Synthesis and structure of some azolium salts - Pham Van Thong

In conclusion, six azolium salts including 1,3- dibenzylimidazolium chloride (M1), 1,3- dibenzylbenzimidazolium chloride (M2), 1,3- dibenzyl-1,2,4-triazolium chloride (M3), 1,3- diisopropylimidazolium bromide (M4), 1,3- diisopropylbenzimidazolium bromide (M5) and 1,3- diisopropyl-1,2,4-triazolium bromide (M6) have been successfully synthesized with good isolated yields. From the reactions between benzimidazole, imidazole, or 1,2,4-triazole with benzyl chloride in the presence of a strong base (NaOH) for 2 days, the azolium salts M1÷M3 were obtained. Under similar conditions but with isopropyl bromide and in the presence of a medium base (K2CO3) for 3 days at 85÷90 oC, the other azolium salts M4÷M6 were successfully synthesized. These salts can be used as the starting materials for our next study of producing complexes based on N-heterocyclic carbenes. The structures of M1÷M6 were clarified by means of IR and 1H NMR spectroscopic methods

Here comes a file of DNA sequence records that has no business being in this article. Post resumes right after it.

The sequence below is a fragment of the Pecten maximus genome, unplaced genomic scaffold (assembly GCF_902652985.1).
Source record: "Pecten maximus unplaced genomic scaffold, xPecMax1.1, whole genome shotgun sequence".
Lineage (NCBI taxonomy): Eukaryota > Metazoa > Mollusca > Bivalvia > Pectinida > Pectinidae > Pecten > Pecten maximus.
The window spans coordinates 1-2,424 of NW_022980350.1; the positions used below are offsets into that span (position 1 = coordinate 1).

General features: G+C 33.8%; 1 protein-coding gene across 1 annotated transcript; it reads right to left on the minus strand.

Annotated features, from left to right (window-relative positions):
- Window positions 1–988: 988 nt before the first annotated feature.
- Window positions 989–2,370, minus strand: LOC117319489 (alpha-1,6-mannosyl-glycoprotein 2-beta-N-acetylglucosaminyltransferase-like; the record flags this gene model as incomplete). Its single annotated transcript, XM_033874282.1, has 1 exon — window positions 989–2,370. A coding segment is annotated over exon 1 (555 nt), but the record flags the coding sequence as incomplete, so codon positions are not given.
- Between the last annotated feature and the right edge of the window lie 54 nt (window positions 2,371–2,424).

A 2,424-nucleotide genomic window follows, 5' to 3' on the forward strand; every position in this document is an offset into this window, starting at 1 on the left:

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Vietnam Journal of Chemistry, International Edition, 55(2): 248-253, 2017 DOI: 10.15625/2525-2321.2017-00454 248 Synthesis and structure of some azolium salts Pham Van Thong, Nguyen Hien, Nguyen Son Ha, Nguyen Thi Thanh Chi * Faculty of Chemistry, Hanoi National University of Education Received 8 December 2016; Accepted for publication 11 April 2017 Abstract The reactions between benzimidazole, imidazole, or 1,2,4-triazole with either benzyl chloride or isopropyl bromide yielded 6 azolium salts, namely 1,3-dibenzylimidazolium chloride (M1), 1,3-dibenzylbenzimidazolium chloride (M2), 1,3-dibenzyl-1,2,4-triazolium chloride (M3), 1,3-diisopropylimidazolium bromide (M4), 1,3- diisopropylbenzimidazolium bromide (M5), and 1,3-diisopropyl-1,2,4-triazolium bromide (M6). These salts can be further used as the starting compounds for the synthesis of complexes based on N-heterocyclic carbenes for various applications. The structures of M1÷M6 have been unambiguously determined by means of IR and 1H NMR spectroscopic methods. Keywords. N-heterocyclic carbenes, azoles, azolium salts. 1. INTRODUCTION In the past few years, transition metal complexes of N-heterocyclic carbene ligands (NHCs) have found vast application in molecular catalysis, material science, and medicine [1, 2]. Recently, researchers have also coupled their photo emissivity with anti-cancer activity and demonstrated their potential use towards lifesaving chemo-theranostic treatment [3]. In particular, palladium(II) complexes bearing carbine ligands derived from imidazolium precursors have been successfully developed as highly active precatalysts for C-C coupling reactions such as Mizoroki – Heck and Suzuki – Miyaura cross-coupling as well as CO-olefin copolymerization [4, 5]. Among many ways to synthesize NHC complexes, in-situ deprotonation of azolium salts with a basic metal precursor is one of the most widely used method due to its simplicity and efficiency [6, 7]. In this article, we describe the synthesis and structural characterization of some azolium salts that may be used as precursors for the synthesis of NHC complexes. 2. EXPERIMENTAL 2-1. Synthesis of the azolium salts Synthesis of 1,3-dibenzylimidazolium chloride (M1): A 5 M aqueous solution of NaOH (2.0 mL, 10 mmol) was added to a suspension of imidazole (680 mg, 10 mmol) in CH3CN (10.0 mL). The resulting mixture was stirred at RT for 30 minutes to give a clear solution. To the obtained solution was added benzyl chloride (1.20 mL, 10 mmol). The reaction mixture was held at reflux for 1 day. Another portion of benzyl chloride (1.5 mL, 14 mmol) was added to the reaction mixture and the mixture was stirred under reflux for a further day. After removing the volatiles under reduced pressure, CHCl3 (30 mL) was added to the residue and the resulting suspension was filtered over celite. The remaining solid was washed with CHCl3 (3 × 10 mL), and the solvent of the filtrate was removed in vacuo under reduced pressure to give a spongy solid, which upon washing with ethyl acetate (2 x 10 ml) afforded the desired azolium salt as a white powder. Yielded: 2.28 g (80 %). Synthesis of 1,3-dibenzylbenzimidazolium chloride (M2): M2 was prepared starting from benzimidazole (1.18 g, 10 mmol) and 2.7 mL benzyl chloride (24 mmol) following the procedure used for the preparation of M1. Yielded: 2.51 g (75 %). Synthesis of 1,3-dibenzyl-1,2,4-triazolium chloride (M3): M3 was prepared starting from 1,2,4- triazole (690 mg, 10 mmol) and benzyl chloride (2.5 mL, 22 mmol) following the procedure used for the preparation of M1. Yielded: 2.23 g (78 %). Synthesis of 1,3-diisopropylimidazolium bromide (M4): A mixture of imidazole (680 mg, 10 mmol) and K2CO3 (760 mg, 11 mmol) was suspended in acetonitrile (8 mL) and stirred at ambient temperature for 1 h. To the suspension was added isopropyl bromide (2.1 mL, 20 mmol). The reaction mixture was stirred under reflux conditions for 24 VJC, 55(2), 2017 Nguyen Thi Thanh Chi et al. 249 hours followed by the addition of the second portion of isopropyl bromide (3.3 mL, 30 mmol). The reaction mixture was stirred under reflux for an additional 48 h. After removing the volatiles under reduced pressured, CHCl3 (20 mL) was added to the residue and the resulting suspension was filtered over celite. The remaining solid was washed with CHCl3 (3×10 mL), and the solvent of the filtrate was removed under reduced pressure to give a spongy solid, which upon washing with ethyl acetate afforded the desired product as a white powder. Yielded: 2.23 g (85 %). Synthesis of 1,3-diisopropylbenzimidazolium bromide (M5): M5 was prepared starting from benzimidazole (1.18 g, 10 mmol) and isopropyl bromide (5.4 mL, 50 mmol) following the procedure used for the preparation of M4. Yielded: 2.21 g (78 %). Synthesis of 1,3-diisopropyl-1,2,4-triazolium bromide (M6): M6 was prepared starting from 1,2,4- triazole (0.69 g, 10 mmol) and isopropyl bromide (3.3 mL, 30 mmol) following the procedure used for the preparation of M4. Yielded: 1.76 g (75 %). 2.2. Instrumentation Analytical thin-layer chromatography was performed with commercial glass plates coated with 0.25 mm silica gel (Merck, Kieselgel 60 F254). The studied compounds were visualized under UV-light at 254 nm. The IR spectra were recorded on an IMPACK-410 NICOLET spectrometer in KBr discs in the range 400-4000 cm-1 at Faculty of Chemistry, Hanoi National University of Education. The 1H NMR spectra were recorded on a Bruker AVANCE III 500 MHz, all at 298-300 K, with TMS as the internal standard at Faculty of Chemistry - VNU University of Science. 3. RESULTS AND DISCUSSION Normally, azolium salts are prepared by alkylation of azoles with alkyl halide [8]. According to this method, 1,3-dibenzylazolium chloride (M1÷M3) and 1,3-diisopropylazolium bromide (M4÷M6) were synthesized by alkylating three azoles, benzimidazole, imidazole, and 1,2,4-triazole, with 75÷85 % isolated yields. Table 1 summarizes the results of some selected experiments. Scheme 1 shows the synthetic procedure of M2 and M4 as two typical examples. The synthetic procedure of M1÷M6 undergoes three stages as shown in the diagram (2) for M2 and M4. Scheme 1: Synthesis of 1,3-dibenzylazolium chloride (M2) and 1,3-diisopropylazolium bromide (M4) Table 1: Some selected experiments of producing M1÷M6 Compound Molar ratio of azole:R-X Solvent (v/v) Base Temp. (oC) Time (h) Yield (%) M1 1:2.4 acetonitrile-water (5:1) NaOH 85÷90 30 50 1:2.4 acetonitrile-water (5:1) NaOH 85÷90 50 80 M2 1:2.4 acetonitrile-water (5:1) NaOH 85÷90 50 75 M3 1:2.2 acetonitrile-water (5:1) NaOH 85÷90 50 78 M4 1:3.0 acetonitrile-water (5:1) NaOH 85÷90 50 20 1:5.0 acetonitrile NaOH 85÷90 72 25 1:5.0 acetonitrile K2CO3 85÷90 48 60 1:5.0 acetonitrile K2CO3 85÷90 72 85 M5 1:5.0 acetonitrile K2CO3 85÷90 72 78 M6 1:3.0 acetonitrile K2CO3 85÷90 72 75 VJC, 55(2), 2017 Synthesis and structure of some azolium salts. 250 The first step involves the deprotonation of benzimidazole with a strong or moderate base such as NaOH or K2CO3, respectively. This can be achieved easily at room temperature. The deprotonated benzimidazole is then sufficiently nucleophilic to attack the primary carbon of the alkyl halide to generate the corresponding benzimidazolium salt. Prolonging the reaction time and increasing the temperature are necessary to improve the efficiency of this step. Subsequently, in our next experiments (table 1), we conducted all reactions at 85÷90 oC in extended times (30÷72 hours). Additionally, the alkyl halides were also used in excess compared with the reaction molar ratio of azole:alkyl halides (1:2). Nevertheless, the alkyl halides should not be too excessively used in the synthesis of M3 and M6 in order to prevent creating the undesired 1,2,4-triankyl-1,2,4- triazolium. In the reactions of benzyl chloride with azoles, using a mixture of polar solvents (CH3CN and H2O) and a strong base such as NaOH gave 1,3- dibenzylazolium chloride salts (M1÷M3) with high isolated yields (75÷80 %). However, the conversion decreased in the case of isopropyl bromide when a strong base such as NaOH was used. The decreased yield in the N-alkylation of the azoles with secondary alkyl halides was due to the tendency of the latter to undergo elimination reaction in the presence of a strong base. Therefore, we carried out the reaction of azoles with excess isopropyl bromide in the presence of K2CO3 as a relatively weak base for 3 days. To our pleasure, the alkylation furnished 1,3-diisopropylazolium bromide salts (M4÷M6) as a white powder in much better yields (75÷85 %) (table 1, entries 4, 5, and 6). Generally, the reaction yields in the synthesis of benzimidazolium salts are lower than those of imidazolium salts. An obvious reason is the presence of the fused electron-withdrawing phenyl ring that reduces the reactivity of benzimidazole. The purity of the synthesized compounds M1÷M6 was examined preliminary by thin layer chromatography. The results showed that they have adequate purity for further characterization with spectroscopic methods. Several physical properties of M1÷M6 are listed in table 2. The data reveal that M1÷M6 are well soluble in both normal organic solvents such as chloroform, acetonitrile, alcohols, DMSO, and water, but only slightly soluble in acetone. Almost all of the azolium salts are white solids, except for M3 which has an orange color. Table 2: Form, color and solubility of M1÷M6 Comp. Form Color Solubility (at 30 oC) water ethanol acetone chloroform acetonitrile DMSO M1 powder white soluble soluble slightly soluble soluble soluble soluble M2 needles white lightly soluble soluble slightly soluble soluble soluble soluble M3 needles orange soluble soluble slightly soluble soluble soluble soluble M4 needles white soluble soluble slightly soluble soluble soluble soluble M5 needles white soluble soluble slightly soluble soluble soluble soluble M6 needles white soluble soluble lightly soluble soluble soluble soluble The structures of M1÷M6 were elucidated by IR and 1H NMR spectroscopic methods. Main bands in the IR spectra are listed in table 3. The IR spectrum of M2 is shown in figure 1 as an illustrative example. Table 3: Main bands in IR spectra of M1÷M6, cm-1 Compound νOH νCH aromatic νCH aliphatic ν(C=C, C=N) δCH aliphatic ν(C-C, C-N) δCH aliphatic M1 3395 3059 2986; 2846 1659; 1558; 1498 1450; 1357 1204; 1149; 1080 822; 717 M2 3429; 3364 3100; 3036 2951; 2850 1608; 1555; 1454 1423; 1373 1335; 1280; 1184 822; 760 M3 3472; 3391 3051 2980 1624; 1566; 1450 1435; 1350 1203; 1141; 1076 818; 721 M4 3445 3062 2940; 2800 1585; 1454 1408; 1340 1246; 1130 880 M5 3464 3070 2978 1628; 1555; 1462 1381; 1331 1281; 1184; 1146 856; 763 M6 3499 3100; 3040 2982; 2850 1635; 1566; 1516 1416 1300; 1234; 1184 891 VJC, 55(2), 2017 Nguyen Thi Thanh Chi et al. 251 Figure 1: IR spectrum of M2 The IR spectra of M1÷M6 show characteristic bands for the present functional groups in the azolium salts. For example, in the IR spectrum of M2 (Fig. 1), those bands at around 1555÷1609 cm-1 are characteristic for the (C=C and C=N) vibriations that prove the presence of the benzimidazole frame in M2. The presence of benzyl group is characterized by the characteristic absorption pattern of aliphatic CH at 2850÷2951 cm -1. In addition, the spectrum shows two intense bands at 3429÷3364 cm-1, corresponding to the asymmetric and symmetric stretching vibrations of the O-H group in crystallized water. In the IR spectra of the other salts, similar signals characteristic for water were also observed. This may be because in the process of crystallization, the crystallized azolium salts absorbed water from the solution. Table 3 shows that the IR spectra of M1÷M6 are only slightly changed when the alkyl groups are changed from benzyl to isopropyl or to anion Cl- to Br-. The assignment of the 1H NMR signals is based on their chemical shifts (δ), intensities, spin - spin splitting patterns, and splitting constants (J). The analyzed 1H NMR spectra of M3 and M4 are shown in figure 2 as representative examples. Figure 2: 1H NMR spectra of M3 (a) and M4 (b) For example, in 1H NMR spectrum of M4 (figure 2b), the two protons H5 give rise to a doublet centered at 1.57 ppm with 3J = 7.5 Hz, the two protons H4 give rise to a multiplet centered at 4.90 VJC, 55(2), 2017 Synthesis and structure of some azolium salts. 252 ppm. These indicate that the two isopropyl groups in M4 are equivalent. Two singlets at 10.45 ppm and 7.50 ppm are assigned for the two protons H1 and H2, respectively. Similarly, all signals in the spectra of M1÷M6 are unambiguously assigned. The results are listed in table 4. Table 4: 1H NMR signals in M1÷M6, (ppm), J (Hz) Comp. (Solvent) M1 M2 M3 M4 M5 M6 (D2O) ((CD3)2SO) (CDCl3) (CDCl3) (CDCl3) ((CD3)2SO) H1 8.74 s 10.39 s 12.46 s 10.45 s 11.37 s 10.23 s H2 7.29-7.37 ov 8.00 dd 3J 7.0 4J 3.0 8.33 s 7.50 s 7.76 dd 3J 6.5 4J 3.0 9.36 s H3 - 7.63 dd 3J 7.0 4J 3.0 - - 7.61 dd 3J 6.5 4J 3.0 - H4 5.27 s 5.84 s 5.72 / 5.69 s 4.90 m 5.18 m 4.78 / 4.72 m H5 7.29-7.37 ov 7.56 d 3J 7.5 7.57 / 7.52 dd 3J 7.0 4J 2.0 1.57 d 3J 7.5 1.84 d 3J 6.5 1.54 / 1.52 d 3J 6.5 H6 7.29-7.37 ov 7.43 t 3J 7.5 7.40-7.42 ov 7.36-7.38 ov - - - H7 7.29-7.37 ov 7.39 t 3J 7.5 - - - Table 4 shows signals of all protons in M1÷M6. Particularly, the resonance of the proton H1 in M1÷M6 is shifted downfield in comparison with that in the corresponding azoles [9], indicating the formation of the azolium salts. Besides, the equivalence of protons groups in M1, M2 and M4, M6 shows that the positive charge is relieved on the imidazole or the benzimidazole framework. Basing on the results above, we have determined the structures of all synthesized azolium salts (M1÷ M6) as shown in table 4. 4. CONCLUSION In conclusion, six azolium salts including 1,3- dibenzylimidazolium chloride (M1), 1,3- dibenzylbenzimidazolium chloride (M2), 1,3- dibenzyl-1,2,4-triazolium chloride (M3), 1,3- diisopropylimidazolium bromide (M4), 1,3- diisopropylbenzimidazolium bromide (M5) and 1,3- diisopropyl-1,2,4-triazolium bromide (M6) have been successfully synthesized with good isolated yields. From the reactions between benzimidazole, imidazole, or 1,2,4-triazole with benzyl chloride in the presence of a strong base (NaOH) for 2 days, the azolium salts M1÷M3 were obtained. Under similar conditions but with isopropyl bromide and in the presence of a medium base (K2CO3) for 3 days at 85÷90 oC, the other azolium salts M4÷M6 were successfully synthesized. These salts can be used as the starting materials for our next study of producing complexes based on N-heterocyclic carbenes. The structures of M1÷M6 were clarified by means of IR and 1H NMR spectroscopic methods. Acknowledgement. This research is funded by the Vietnam National Foundation for Science and Technology Development (NAFOSTED) under the grant number 104.03-2015.83. REFERENCES 1. Garrison J. C., Youngs W. J. Ag(I) N-Heterocyclic Carbene Complexes: Synthesis, Structure, and Application, Chem. Rev., 105, 4001-4005 (2005). 2. Herrmann W. A., Köcher C. N-Heterocyclic Carbenes, Angew. Chem. Int. Ed. Engl, 36, 2162 (1997). 3. Hackenberg F., Müller-Bunz H., Smith R., Streciwilk W., Zhu X., Tacke M. Novel ruthenium(II) and gold(I) NHC complexes: Synthesis, characterization, and evaluation of their anticancer properties, Organometallics, 32, 5551-5560 (2013). 4. Böhm V. P. W., Weskamp T., Gstöttmayr C. W. K., Herrmann W. A. Nickel-catalyzed cross-coupling of aryl chlorides with aryl grignard reagents, Angew VJC, 55(2), 2017 Nguyen Thi Thanh Chi et al. 253 Chem., Int. Ed., 39, 1602 (2000). 5. Wang X., Liu S., Jin D. X. Preparation, structure, and olefin polymerization behavior of functionalized Nickel(II) N-heterocyclic carbene complexes, Organometallics, 23, 6002 (2004). 6. Hahn F. E., Jahnke M. C. Heterocyclic carbenes: Synthesis and coordination chemistry, Angew. Chem., Int. Ed., 47, 3122-3172 (2008). 7. Crabtree R. The Organometallic chemistry of the transition metals, 4th Ed., Wiley-Interscience (2005). 8. Fremont de P., Marion N., Nolan S. P. Carbenes: Synthesis, properties, and organometallic chemistry, Coord. Chem. Rev., 253, 862-892 (2009). 9. Tran Thi Da, Nguyen Huu Dinh. Complex - Synthesis method and structural study, Vietnam Education Publishing House (2007). Corresponding author: Nguyen Thi Thanh Chi Faculty of Chemistry Hanoi National University of Education No 136, Xuan Thuy, Cau Giay, Hanoi E-mail: chintt@hnue.edu.vn; Telephone: 0989069204.